In Iraq torn between safety and responsibility

nursesWhile on one hand several nurses stranded in the war torn Iraq are desperate to get back home, there are others who want to stay back and shift to safer places. Take the cases of Mary and Priyamol who face a difficult choice as they need to continue working in order to clear the loan that they had taken in the first place to reach Iraq.
With loans of 1.5 lakh taken from a private money lender at an interest rate of 16 per cent, their situation is like choosing between the devil and the deep sea. While on one hand their parents in Kerala fear for their safety on the other hand there is a practical issue on hand and that is to fend for the family and also clear the loans.

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Horror of being an Indian in Iraq

As the Indian government makes all efforts to secure the safety and release of its nationals stranded in the war torn areas of Iraq, horror tales are being reported by the families of these persons.
A majority of the workers including the nurses hail from Kerala. While some have said that they are safe, others say that it is only a matter of time before they lose all contact with their loved ones back in India. The horrific ISIS has gone on the offensive and has promised more bloodshed and devastation in the coming days.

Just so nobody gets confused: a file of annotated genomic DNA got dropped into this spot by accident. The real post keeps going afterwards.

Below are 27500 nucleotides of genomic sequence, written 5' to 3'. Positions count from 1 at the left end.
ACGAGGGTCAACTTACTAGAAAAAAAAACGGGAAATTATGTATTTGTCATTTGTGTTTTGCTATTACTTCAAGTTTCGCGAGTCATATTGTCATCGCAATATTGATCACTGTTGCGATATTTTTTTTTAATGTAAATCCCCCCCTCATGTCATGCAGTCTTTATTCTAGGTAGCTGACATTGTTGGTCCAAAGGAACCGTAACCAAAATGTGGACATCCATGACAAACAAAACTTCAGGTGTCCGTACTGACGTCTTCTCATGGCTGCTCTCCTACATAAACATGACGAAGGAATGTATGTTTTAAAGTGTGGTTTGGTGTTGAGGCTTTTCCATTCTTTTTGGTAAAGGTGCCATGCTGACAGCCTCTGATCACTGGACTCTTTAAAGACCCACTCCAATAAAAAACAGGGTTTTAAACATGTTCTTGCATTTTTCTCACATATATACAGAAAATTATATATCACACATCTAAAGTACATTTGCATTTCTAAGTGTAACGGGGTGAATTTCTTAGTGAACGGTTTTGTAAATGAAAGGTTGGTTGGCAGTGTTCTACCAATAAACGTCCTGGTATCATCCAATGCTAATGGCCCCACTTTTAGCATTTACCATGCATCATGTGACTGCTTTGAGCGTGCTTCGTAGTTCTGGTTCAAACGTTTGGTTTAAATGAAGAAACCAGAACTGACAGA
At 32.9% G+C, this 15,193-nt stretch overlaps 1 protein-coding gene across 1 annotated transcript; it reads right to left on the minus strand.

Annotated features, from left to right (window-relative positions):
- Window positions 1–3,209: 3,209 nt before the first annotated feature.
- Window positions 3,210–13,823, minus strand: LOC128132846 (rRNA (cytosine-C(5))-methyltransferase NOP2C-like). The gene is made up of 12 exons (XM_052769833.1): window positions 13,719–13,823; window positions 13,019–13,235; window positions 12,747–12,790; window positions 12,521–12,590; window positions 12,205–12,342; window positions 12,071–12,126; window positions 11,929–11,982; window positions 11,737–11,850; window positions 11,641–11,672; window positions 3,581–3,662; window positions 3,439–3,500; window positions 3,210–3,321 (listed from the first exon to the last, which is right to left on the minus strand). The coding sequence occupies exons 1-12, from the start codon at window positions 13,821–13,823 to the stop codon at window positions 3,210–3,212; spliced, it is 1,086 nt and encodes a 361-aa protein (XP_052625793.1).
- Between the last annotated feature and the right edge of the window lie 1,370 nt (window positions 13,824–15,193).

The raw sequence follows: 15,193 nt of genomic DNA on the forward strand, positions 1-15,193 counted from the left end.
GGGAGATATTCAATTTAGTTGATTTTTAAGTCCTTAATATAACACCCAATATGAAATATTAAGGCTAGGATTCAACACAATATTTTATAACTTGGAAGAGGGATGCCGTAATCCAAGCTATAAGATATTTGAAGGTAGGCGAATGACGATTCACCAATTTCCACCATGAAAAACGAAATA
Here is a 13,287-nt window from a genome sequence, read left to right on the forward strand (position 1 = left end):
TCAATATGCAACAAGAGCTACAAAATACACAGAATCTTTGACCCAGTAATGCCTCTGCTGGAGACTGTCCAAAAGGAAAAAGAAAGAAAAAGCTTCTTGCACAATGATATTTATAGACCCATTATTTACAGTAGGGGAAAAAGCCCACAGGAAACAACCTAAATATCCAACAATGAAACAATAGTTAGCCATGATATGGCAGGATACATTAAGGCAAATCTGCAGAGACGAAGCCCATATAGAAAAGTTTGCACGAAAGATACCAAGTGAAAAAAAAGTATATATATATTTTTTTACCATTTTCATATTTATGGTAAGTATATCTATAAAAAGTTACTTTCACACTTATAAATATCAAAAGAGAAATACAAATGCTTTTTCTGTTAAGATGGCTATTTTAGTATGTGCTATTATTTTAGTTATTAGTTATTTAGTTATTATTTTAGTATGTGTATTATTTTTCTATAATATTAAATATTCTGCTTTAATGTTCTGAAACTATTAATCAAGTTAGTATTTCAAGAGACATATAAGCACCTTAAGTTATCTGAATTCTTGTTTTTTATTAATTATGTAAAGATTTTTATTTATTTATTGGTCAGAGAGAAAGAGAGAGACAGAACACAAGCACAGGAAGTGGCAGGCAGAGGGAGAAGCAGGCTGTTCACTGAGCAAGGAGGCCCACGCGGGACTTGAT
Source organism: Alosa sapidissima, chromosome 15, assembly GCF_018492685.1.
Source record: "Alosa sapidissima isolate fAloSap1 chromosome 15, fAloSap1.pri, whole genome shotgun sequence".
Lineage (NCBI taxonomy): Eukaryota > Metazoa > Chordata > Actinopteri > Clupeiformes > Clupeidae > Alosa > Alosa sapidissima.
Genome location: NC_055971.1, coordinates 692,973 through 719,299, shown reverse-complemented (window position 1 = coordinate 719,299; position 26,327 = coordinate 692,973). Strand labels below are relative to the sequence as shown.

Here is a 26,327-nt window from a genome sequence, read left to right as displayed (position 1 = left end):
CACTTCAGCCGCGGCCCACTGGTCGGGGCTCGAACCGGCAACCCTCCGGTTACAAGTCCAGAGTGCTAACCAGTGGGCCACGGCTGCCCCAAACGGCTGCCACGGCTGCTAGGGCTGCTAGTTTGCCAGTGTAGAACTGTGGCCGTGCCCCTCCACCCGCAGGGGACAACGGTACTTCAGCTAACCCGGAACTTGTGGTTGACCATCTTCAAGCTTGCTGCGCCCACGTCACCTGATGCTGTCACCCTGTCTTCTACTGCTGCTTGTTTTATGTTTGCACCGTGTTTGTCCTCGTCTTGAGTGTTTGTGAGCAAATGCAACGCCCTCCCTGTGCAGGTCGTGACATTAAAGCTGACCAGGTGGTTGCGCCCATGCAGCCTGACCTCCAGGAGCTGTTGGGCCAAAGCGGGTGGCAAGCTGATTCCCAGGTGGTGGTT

There is a fear that has engulfed our lives and our daughter tells us that she has been stuck in hospital since the past five days, says James the father of Jencyn who hails from the Idukki district in Kerala. Speaking with he says that she was able to contact us, but now she tells us that it is only a matter of time before she would be able to communicate as everything around is crumbling. There is a power crisis and this means that they will not be able to charge their phones and there is a good chance even the telephone lines will be cut off at Tirkit, he was told by his daughters.
Similar complaints have been voiced in by the rest of the families as well whose daughters are stranded in Tirkit. They tell us that there is constant shelling and they very often hear loud explosions.

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Bringing Saddam down was a blunder

2870562-3x2-940x627Looking at the horrific situation in Iraq today, almost everyone must be thinking that it was a very bad idea to bring down Saddam Hussein and his regime. The ISIS which has been on a rampage is considered to be too dangerous by none other than the Al-Qaeda which kicked them out.

What is the impact of the situation in Iraq, what needs to be done and is there a chance of peace returning to Iraq. Micheal Kugelman, senior programme associate at the Woodrow Wilson Centre, Washington DC says that there will be no peace in Iraq in the near future. The situation would have a major impact on India as well as it could be vulnerable to sky rocketing energy costs. In this interview with apart from discussing a range of issues pertaining to Iraq, he also points out that it was certainly a bad idea to bring down the Saddam regime.

How does the situation in Iraq impact the rest of the world?